After Deems's drum solo, the band plows through the opening strains with tremendous vigor. Arvell Shaw's bass lines sound a little hesitant and there's a couple of bad clashes, especially in the sequence before the main "Hold That Tiger" strain (though Hall sounds fantastic throughout). Once they get to the main strain, there's a little confusion over who's to take the first break, resulting in silence but otherwise it's tight with Trummy doing an excellent job with his slides. However, Louis's chops seem to slowly run out of gas towards the end of the ensemble chorus--remember, it's 5 a.m., he's played three shows and already recorded "Indiana," "West End Blues" and "The Faithful Hussar." Apologies to Robert Downey Jr., this is the real Iron Man!

Neverthesless, Louis bursts out of the ensemble into a cooking solo, full of great ideas. However, he sticks to mainly the middle register--the one highish note he attempts cracks a bit--and by the end, he sounds like he's running out the clock. Seconds later, as Hall picks up the ball, the take breaks down.

Though it was only a rehearsal take and didn't require Louis to blow like mad, he probably knew that he wouldn't be able to unleash exhibitionist side. Thus, the finished "Tiger Rag" from Milan is rare in that Louis never takes a solo.

However, for ensemble playing, this one is tough to beat. As I alluded to earlier, this is my favorite version of the All Stars. As Arvell Shaw once said, that front line of Armstrong, Hall and Young had the power of a big band. It really comes through on "Tiger Rag."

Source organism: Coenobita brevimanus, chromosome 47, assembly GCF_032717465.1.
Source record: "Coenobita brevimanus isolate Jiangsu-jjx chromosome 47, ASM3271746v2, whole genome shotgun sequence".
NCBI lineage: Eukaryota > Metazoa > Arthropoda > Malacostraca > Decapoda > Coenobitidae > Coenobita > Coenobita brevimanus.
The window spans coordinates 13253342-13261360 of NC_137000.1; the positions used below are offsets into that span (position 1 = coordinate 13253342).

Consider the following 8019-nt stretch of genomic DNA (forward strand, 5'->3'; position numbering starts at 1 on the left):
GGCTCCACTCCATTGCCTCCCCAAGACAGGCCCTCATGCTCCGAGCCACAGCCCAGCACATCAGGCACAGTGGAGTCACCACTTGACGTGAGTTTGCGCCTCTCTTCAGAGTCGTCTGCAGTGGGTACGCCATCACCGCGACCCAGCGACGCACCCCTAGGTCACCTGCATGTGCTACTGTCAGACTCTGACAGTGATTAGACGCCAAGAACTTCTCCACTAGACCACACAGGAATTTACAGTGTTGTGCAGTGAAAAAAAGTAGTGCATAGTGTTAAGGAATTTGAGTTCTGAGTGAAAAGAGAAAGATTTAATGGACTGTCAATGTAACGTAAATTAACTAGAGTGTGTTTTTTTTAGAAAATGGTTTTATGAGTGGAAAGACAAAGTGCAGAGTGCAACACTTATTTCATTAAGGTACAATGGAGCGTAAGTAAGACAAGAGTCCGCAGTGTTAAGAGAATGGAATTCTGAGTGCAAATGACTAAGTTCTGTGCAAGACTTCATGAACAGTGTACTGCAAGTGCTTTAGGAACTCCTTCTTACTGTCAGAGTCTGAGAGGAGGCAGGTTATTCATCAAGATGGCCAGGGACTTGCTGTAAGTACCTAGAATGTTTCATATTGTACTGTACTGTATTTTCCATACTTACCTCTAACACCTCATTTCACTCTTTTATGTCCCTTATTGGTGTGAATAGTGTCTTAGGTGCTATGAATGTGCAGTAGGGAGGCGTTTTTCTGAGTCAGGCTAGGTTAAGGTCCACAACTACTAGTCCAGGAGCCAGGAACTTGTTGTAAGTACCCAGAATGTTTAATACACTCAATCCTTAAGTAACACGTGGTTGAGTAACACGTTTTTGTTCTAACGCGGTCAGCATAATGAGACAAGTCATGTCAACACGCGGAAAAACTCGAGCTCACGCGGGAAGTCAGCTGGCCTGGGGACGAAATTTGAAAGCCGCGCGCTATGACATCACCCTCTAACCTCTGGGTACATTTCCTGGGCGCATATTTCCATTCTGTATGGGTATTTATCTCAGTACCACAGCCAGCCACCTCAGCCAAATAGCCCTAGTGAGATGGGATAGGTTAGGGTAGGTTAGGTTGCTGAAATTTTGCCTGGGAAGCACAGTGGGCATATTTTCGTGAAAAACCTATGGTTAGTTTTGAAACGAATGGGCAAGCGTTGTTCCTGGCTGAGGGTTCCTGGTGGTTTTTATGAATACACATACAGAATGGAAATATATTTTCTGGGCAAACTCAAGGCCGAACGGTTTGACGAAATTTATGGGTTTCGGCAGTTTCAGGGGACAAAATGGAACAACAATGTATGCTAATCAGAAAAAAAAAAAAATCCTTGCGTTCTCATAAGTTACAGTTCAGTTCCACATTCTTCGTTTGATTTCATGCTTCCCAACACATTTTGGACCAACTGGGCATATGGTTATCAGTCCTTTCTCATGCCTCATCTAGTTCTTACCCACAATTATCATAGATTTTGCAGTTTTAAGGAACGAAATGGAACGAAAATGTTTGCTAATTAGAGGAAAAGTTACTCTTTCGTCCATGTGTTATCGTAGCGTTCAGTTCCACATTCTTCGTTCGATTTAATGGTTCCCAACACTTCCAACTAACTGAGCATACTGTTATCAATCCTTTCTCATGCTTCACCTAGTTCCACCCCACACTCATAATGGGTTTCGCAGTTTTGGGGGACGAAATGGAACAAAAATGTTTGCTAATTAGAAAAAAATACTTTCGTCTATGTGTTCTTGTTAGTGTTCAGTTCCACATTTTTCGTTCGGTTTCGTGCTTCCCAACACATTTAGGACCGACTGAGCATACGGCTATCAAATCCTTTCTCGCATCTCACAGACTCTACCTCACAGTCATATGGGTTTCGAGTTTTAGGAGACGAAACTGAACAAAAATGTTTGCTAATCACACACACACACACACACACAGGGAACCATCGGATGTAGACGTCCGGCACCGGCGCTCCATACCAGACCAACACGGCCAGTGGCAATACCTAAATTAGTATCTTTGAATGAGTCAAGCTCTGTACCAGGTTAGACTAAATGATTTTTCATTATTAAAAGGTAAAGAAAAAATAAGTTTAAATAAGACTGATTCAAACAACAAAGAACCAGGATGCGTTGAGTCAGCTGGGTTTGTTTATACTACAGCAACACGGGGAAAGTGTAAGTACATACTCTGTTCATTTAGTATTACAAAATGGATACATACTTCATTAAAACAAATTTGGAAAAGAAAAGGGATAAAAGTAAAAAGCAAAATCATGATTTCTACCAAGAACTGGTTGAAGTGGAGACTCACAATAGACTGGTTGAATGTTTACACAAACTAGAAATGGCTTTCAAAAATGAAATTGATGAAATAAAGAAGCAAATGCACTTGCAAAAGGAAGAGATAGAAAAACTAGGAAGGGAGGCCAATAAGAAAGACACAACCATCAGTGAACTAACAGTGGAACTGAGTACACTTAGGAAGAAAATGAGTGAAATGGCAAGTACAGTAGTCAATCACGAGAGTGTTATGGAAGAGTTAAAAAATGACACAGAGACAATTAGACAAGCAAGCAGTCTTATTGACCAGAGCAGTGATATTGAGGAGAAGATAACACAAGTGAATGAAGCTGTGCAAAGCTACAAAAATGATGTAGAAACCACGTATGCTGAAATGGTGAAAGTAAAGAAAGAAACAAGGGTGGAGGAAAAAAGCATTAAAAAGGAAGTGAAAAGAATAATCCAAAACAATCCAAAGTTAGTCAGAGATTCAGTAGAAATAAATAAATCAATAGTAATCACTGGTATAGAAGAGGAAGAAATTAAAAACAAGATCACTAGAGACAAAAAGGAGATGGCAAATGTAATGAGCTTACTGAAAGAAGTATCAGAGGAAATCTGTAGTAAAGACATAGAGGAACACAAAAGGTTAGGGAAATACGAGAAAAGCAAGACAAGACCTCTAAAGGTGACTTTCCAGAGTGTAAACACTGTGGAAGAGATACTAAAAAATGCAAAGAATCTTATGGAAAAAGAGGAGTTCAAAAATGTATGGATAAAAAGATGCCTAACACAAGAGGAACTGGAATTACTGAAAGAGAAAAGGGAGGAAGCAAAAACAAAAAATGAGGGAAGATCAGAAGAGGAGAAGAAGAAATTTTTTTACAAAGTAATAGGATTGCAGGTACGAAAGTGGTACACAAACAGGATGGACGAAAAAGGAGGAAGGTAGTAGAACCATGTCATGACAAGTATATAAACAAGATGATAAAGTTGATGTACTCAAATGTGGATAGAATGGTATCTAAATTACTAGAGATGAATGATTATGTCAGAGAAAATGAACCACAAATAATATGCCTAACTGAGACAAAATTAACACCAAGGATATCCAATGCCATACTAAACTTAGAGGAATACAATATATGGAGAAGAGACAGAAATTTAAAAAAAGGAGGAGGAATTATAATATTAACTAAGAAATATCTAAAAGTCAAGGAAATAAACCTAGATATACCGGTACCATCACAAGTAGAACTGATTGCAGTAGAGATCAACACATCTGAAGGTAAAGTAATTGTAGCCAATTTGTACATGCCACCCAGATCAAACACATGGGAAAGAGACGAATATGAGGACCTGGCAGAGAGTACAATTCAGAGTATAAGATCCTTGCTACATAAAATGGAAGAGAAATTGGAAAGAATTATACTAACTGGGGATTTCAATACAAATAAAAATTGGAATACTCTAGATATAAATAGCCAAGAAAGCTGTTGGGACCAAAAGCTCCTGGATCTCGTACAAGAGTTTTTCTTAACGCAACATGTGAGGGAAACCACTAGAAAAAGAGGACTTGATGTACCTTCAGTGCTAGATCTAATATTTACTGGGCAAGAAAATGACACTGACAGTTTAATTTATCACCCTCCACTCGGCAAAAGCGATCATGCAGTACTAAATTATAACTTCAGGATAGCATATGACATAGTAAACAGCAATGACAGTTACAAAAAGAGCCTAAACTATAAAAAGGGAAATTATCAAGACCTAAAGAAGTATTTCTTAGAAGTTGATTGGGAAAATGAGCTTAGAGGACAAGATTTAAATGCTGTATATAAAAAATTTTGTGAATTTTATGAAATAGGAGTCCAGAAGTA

So with the rehearals out of the way, it was time to attempt a take. This one didn't make the final cut but if you're a European who bought certain Philips 45 rpm singles of this record, you've probably heard this take as that was the only way it was issued. Here's take 1:

Honestly, that's a pretty good performance for a first take; I see why Philips would have had no worries about releasing it. The Louis-and-Trummy bit is fine and everybody blows excitingly in the ensembles. Hall gets the only solo and it's a doozy, opening with a gut-wrenching (in a good way) swoon.

But perhaps rembering those drum-heavy 1940s versions I shared earlier in the week, the real spotlight shines on Barrett Deems with his various breaks and long solo in the middle. During the solo, Pops yells "Watch that tiger, boy!" and you can really hear the small crowd of rabid fans screaming themselves silly. The closing ensemble is wonderful, with Pops still sticking around the upper middle-register of his horn, though after Deems's break, he ends on a high one.